— Washington Post article (link): With Trump’s farm bailout came surprising profits, but little help for the neediest. Here are some of the quotes in the focus article on farm income and President Trump's trade mitigation program (Market Facilitation Program).
Some of the quotes in the article, below, are similar to comments analysts have made for years regarding who gets farm program payments.
- “The Agriculture Department now estimates 2019 was farmers’ most profitable in five years. What happened? Three words: Market Facilitation Program. Or, as it’s more commonly known, the farm bailout.”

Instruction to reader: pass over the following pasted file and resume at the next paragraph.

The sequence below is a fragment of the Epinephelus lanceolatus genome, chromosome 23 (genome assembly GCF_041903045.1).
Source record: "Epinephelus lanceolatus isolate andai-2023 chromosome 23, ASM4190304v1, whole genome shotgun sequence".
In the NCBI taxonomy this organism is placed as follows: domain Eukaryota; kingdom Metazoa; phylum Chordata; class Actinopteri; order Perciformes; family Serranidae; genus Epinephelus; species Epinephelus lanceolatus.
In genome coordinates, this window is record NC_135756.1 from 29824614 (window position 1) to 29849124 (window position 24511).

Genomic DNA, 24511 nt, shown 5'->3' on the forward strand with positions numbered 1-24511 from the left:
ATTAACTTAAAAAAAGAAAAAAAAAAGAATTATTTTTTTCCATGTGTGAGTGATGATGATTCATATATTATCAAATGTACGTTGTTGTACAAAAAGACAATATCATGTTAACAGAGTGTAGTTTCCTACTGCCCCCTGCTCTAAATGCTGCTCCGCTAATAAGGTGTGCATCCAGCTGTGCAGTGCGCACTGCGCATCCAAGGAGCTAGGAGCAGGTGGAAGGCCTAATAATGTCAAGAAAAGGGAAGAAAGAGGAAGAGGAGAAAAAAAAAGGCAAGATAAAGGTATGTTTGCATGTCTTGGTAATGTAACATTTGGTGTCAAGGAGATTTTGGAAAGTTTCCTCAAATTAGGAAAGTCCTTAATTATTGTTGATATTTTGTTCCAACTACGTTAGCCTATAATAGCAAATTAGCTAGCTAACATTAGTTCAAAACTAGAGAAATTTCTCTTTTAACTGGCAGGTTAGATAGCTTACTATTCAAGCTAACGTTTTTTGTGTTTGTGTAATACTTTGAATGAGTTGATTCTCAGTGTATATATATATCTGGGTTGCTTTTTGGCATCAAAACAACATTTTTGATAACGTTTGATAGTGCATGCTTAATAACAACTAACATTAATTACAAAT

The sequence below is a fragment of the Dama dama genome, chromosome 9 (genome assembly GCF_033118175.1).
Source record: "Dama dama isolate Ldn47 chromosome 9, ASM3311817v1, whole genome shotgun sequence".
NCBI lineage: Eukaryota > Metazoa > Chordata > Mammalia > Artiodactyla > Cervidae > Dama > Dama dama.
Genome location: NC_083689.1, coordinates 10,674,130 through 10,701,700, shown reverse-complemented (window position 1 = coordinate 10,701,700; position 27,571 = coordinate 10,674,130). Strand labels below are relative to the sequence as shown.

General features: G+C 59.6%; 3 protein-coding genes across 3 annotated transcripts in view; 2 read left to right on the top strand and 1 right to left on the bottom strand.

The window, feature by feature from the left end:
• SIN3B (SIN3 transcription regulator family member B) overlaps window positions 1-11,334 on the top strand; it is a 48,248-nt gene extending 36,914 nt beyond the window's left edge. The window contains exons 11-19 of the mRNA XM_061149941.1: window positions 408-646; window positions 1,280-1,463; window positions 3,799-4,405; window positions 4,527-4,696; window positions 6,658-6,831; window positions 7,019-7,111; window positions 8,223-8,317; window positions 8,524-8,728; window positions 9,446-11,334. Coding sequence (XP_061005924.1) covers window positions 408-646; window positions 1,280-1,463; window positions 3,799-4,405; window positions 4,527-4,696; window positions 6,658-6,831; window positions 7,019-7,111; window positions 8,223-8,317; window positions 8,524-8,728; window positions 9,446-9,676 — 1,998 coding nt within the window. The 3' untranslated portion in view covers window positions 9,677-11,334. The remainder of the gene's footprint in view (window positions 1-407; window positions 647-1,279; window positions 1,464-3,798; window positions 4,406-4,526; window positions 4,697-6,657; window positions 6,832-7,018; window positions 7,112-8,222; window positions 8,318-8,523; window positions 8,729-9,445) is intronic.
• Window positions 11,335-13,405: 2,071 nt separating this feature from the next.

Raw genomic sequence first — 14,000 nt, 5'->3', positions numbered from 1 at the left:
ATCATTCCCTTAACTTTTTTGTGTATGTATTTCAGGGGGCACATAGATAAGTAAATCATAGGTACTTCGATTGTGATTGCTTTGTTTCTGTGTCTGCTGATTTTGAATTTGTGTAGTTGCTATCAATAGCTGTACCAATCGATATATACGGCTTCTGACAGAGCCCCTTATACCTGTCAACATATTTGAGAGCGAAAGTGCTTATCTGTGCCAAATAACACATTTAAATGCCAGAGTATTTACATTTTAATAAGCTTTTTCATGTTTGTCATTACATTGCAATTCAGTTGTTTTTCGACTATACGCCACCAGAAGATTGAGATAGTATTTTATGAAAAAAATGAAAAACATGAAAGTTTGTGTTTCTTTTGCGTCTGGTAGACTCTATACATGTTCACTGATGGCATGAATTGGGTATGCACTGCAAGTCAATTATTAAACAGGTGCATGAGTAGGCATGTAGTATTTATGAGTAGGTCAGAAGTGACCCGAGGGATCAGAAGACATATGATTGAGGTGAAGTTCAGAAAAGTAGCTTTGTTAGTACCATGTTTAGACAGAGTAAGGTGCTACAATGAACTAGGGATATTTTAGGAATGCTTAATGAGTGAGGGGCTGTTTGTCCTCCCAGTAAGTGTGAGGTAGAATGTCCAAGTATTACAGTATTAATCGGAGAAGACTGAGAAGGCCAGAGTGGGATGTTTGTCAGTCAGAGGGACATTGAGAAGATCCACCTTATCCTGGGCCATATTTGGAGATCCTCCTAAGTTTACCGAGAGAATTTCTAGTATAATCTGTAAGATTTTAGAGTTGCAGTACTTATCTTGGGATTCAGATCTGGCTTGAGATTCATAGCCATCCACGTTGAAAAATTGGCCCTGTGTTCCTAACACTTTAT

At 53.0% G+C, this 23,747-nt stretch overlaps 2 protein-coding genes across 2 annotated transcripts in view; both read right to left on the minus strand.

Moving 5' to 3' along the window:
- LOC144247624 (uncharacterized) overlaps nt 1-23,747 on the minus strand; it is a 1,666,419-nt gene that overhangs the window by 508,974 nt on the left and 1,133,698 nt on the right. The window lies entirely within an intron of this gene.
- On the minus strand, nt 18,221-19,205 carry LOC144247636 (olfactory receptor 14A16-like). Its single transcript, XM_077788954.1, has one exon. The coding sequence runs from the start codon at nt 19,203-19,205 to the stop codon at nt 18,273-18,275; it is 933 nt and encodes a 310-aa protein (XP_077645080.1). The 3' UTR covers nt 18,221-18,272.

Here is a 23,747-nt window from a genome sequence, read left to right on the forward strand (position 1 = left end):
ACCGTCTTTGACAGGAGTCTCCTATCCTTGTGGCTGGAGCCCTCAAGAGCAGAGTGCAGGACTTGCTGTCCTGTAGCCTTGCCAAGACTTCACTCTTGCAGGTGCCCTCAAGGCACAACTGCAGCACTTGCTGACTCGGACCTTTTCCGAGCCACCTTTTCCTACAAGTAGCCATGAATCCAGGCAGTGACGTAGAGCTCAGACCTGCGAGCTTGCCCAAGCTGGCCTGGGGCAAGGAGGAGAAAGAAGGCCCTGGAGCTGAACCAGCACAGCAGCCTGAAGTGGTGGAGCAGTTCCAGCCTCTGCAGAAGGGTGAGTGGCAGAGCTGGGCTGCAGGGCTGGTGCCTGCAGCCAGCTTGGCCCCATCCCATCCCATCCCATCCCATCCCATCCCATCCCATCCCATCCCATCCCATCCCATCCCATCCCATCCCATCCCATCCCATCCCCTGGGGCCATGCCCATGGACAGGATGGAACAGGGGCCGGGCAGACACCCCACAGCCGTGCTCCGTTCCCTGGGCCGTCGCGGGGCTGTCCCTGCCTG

- “If you look at the prices, the weather and the trade imbalances, you’d expect the farm sector to be in a terrible spot,” Montana State University economist Eric Belasco said. “It’s not.”
- Belasco said because the MFP money is distributed based on acreage and not farmers’ need, about half of the money (47%) went to the largest 10% of operations. The numbers come from an analysis by Belasco and his colleague, Vincent Smith. (Both men are also affiliated with the right-leaning American Enterprise Institute.)
- “The philosophical question is: Should we have trade aid for farmers who are at a low risk of losing their farm?” Belasco asked. “Most other safety-net programs are income-adjusted,” he added later. “Farm policy doesn’t do that at all.”